In FIG. 4 showing the Poincare sphere representation, it thus becomes clear that when the final polarization state CL lies in the immediate vicinity of the equator, and thus the angular distance CL CR and, therefore, the angular distance HC1 move toward zero, the final polarization state C1 which can be output at the start of the fiber corresponds to the initial polarization state H which is input at that point when there is no current flowing.

The assumption that (again referring to FIG. 4 showing the Poincare sphere representation) the polarization state CL varies only along and in the immediate vicinity of the equatorial plane of the Poincare sphere is applicable only to the case where a change in the fiber's eigen-birefringence caused by the above-mentioned disturbances is purely circular and is due solely to, twisting of the fiber. In general, however, there is also a linear portion of eigen-birefringence which has the effect that the final polarization state CL has a non-neligible angular distance from the equatorial plane of the Poincare sphere so that CR ≠CL and thus the final polarization state C1 of the light which can be output at the start of the fiber is significantly different from the polarization state H. Because of the sensitivity of this eigen-birefringence to disruptions such as temperature changes, there is also a zero point temperature drift of the current measurement device since the electronic analysis system cannot distinguish changes in the final polarization state C1 caused by such disruptive influences from those which are due to a change in this polarization state C1 caused by the current I. With the temperature, the calibration factor of the current meter also changes because on the light's way "out" and "back" the polarization states C(z) traverse different (temperature-dependent) paths on the Poincare sphere on which the Faraday effect is exerted to differing extents.

These difficulties can be avoided by using, within the framework of the device as described by the invention, a reflection unit which responds as an "active" reflector which reflects any polarization state CL which arrives at the end of the fiber so as to maintain its polarization, i.e., which inputs the measurement light back into the fiber with exactly this polarization state CL at the end of the floor.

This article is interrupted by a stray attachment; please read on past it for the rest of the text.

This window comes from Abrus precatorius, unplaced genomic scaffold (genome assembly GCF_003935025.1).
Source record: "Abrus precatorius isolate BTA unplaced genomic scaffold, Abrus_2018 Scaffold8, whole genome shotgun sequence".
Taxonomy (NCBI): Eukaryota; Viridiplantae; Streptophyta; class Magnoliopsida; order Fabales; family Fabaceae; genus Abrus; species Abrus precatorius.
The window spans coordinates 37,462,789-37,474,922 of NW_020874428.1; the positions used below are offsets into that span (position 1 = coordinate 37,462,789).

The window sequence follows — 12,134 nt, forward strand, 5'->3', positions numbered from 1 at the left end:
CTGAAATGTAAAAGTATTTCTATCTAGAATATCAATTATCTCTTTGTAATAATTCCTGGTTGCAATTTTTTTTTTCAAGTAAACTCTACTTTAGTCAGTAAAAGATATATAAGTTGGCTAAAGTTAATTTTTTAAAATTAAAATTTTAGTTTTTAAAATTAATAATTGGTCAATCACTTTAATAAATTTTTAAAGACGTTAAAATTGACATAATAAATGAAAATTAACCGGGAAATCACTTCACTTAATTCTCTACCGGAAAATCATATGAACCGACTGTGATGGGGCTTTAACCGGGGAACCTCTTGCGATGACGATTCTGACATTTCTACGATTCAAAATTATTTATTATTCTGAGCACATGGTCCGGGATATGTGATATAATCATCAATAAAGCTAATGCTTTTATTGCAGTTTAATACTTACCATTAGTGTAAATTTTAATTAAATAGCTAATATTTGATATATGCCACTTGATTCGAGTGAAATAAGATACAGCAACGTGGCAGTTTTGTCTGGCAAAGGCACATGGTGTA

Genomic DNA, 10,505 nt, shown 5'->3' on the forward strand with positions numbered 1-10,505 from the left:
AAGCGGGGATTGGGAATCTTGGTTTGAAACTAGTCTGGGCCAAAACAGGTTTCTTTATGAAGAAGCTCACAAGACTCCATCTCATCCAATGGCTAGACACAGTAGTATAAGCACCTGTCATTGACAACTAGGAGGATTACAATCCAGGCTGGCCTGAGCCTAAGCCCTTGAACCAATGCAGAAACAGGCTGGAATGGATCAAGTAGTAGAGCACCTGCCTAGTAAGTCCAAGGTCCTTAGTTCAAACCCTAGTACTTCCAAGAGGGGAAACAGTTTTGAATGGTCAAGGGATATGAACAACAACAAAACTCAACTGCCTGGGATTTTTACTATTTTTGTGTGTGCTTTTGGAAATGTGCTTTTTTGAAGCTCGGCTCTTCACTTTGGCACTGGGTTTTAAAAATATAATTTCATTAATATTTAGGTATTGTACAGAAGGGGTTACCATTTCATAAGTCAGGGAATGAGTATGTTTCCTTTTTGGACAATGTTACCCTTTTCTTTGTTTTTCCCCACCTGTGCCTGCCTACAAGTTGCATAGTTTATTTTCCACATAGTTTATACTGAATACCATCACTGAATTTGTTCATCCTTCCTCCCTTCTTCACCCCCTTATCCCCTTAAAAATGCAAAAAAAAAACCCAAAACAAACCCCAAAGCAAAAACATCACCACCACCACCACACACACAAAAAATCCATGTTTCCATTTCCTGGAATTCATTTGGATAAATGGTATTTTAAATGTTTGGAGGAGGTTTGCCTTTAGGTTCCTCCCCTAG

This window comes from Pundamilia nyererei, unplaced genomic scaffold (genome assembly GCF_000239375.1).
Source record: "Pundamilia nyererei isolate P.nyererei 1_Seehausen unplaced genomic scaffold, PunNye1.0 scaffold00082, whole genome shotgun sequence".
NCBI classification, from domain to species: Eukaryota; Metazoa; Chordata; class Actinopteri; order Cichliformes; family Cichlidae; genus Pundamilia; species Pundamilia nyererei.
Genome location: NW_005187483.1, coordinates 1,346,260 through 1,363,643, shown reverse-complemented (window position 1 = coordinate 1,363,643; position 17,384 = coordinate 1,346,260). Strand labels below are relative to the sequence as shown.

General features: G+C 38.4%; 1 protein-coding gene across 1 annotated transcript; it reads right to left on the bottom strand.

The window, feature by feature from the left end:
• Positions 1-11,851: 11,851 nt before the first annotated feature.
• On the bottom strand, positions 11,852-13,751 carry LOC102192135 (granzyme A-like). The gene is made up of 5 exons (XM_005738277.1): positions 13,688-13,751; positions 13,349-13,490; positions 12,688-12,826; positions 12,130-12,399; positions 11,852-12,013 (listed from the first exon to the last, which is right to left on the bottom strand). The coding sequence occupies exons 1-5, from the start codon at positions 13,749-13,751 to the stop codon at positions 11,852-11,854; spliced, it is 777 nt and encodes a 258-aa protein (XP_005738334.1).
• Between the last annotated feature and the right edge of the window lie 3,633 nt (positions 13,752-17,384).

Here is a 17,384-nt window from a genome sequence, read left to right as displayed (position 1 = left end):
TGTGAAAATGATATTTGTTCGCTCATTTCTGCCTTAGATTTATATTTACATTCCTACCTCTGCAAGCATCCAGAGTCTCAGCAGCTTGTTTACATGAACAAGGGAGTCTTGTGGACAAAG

In accordance with other aspects of the present invention, simple structures are provided for the fiber optics current measurement device as described by the invention, the reflection unit of which is designed as an active element which, when there are changes in the polarization state CL which arrives at the reflection unit, modifies its internal state, so to speak, and adapts to the altered polarization state CL in such a way that CL =CR is again obtained. The appropriate adaptation of the polarization state CR of the reflected light to that (CL) of the light which arrives at the end of the fiber is ensured in this case by a polarization control circuit which works in such a way that the final polarization state CL is stabilized at linear polarization, with the particular advantage that, in that case, within the framework of the adaptive reflection unit, a mirror (preferably a planar one) can then be used as a reflection element.

A prerequisite is, of course, that the control circuit which is provided within the framework of the reflection unit be able to adjust quickly enough to the polarization state CL which arrives in each case at the end of the fiber. However, in the presence of the above-mentioned disruptive influences (temperature changes, shocks, aging), this prerequisite can be met in practice since adjustment times in the range of 1 msec are technically possible with available polarization servo components.